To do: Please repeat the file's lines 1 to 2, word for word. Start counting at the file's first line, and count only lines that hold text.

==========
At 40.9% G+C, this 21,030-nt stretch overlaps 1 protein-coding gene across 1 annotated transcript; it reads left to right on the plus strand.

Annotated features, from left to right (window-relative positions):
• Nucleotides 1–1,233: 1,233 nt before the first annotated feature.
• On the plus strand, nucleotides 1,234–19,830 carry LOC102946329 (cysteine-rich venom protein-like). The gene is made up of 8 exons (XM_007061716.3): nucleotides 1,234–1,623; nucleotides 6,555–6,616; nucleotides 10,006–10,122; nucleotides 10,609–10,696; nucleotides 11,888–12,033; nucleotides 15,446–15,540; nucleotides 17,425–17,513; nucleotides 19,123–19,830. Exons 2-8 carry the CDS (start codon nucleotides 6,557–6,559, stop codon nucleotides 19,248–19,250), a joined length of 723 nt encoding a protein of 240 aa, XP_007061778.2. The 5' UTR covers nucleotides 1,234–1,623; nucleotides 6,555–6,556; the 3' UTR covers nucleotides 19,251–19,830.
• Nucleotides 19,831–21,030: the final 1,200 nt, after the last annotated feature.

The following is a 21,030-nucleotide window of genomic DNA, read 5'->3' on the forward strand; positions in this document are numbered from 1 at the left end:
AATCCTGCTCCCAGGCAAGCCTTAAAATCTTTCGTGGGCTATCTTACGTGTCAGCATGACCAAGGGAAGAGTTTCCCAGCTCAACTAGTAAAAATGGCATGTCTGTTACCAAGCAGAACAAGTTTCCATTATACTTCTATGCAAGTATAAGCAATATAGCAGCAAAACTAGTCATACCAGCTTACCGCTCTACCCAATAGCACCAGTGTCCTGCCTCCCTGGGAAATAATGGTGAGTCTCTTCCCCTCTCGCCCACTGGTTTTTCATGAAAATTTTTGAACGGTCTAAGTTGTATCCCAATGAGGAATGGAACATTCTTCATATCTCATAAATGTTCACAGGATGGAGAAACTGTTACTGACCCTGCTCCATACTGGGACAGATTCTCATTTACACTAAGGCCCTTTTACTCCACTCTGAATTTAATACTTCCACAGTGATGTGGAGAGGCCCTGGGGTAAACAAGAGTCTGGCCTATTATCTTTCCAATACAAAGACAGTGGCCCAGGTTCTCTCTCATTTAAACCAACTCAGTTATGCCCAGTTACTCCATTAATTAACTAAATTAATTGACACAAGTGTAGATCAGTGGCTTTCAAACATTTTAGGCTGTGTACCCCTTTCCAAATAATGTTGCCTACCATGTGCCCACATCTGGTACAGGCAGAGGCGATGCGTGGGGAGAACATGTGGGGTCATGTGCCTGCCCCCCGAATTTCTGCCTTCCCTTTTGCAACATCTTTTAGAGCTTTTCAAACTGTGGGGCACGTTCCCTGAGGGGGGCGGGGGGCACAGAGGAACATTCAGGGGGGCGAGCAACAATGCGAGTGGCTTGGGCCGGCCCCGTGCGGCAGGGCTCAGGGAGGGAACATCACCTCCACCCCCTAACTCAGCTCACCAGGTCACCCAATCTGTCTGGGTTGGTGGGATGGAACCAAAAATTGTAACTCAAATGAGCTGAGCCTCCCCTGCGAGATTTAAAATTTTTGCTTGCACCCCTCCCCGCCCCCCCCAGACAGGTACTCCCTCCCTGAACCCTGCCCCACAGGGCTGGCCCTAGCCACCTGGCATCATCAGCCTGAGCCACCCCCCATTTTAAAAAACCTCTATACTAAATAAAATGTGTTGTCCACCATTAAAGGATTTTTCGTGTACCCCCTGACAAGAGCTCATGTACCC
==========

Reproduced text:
At 40.9% G+C, this 21,030-nt stretch overlaps 1 protein-coding gene across 1 annotated transcript; it reads left to right on the plus strand.

Annotated features, from left to right (window-relative positions):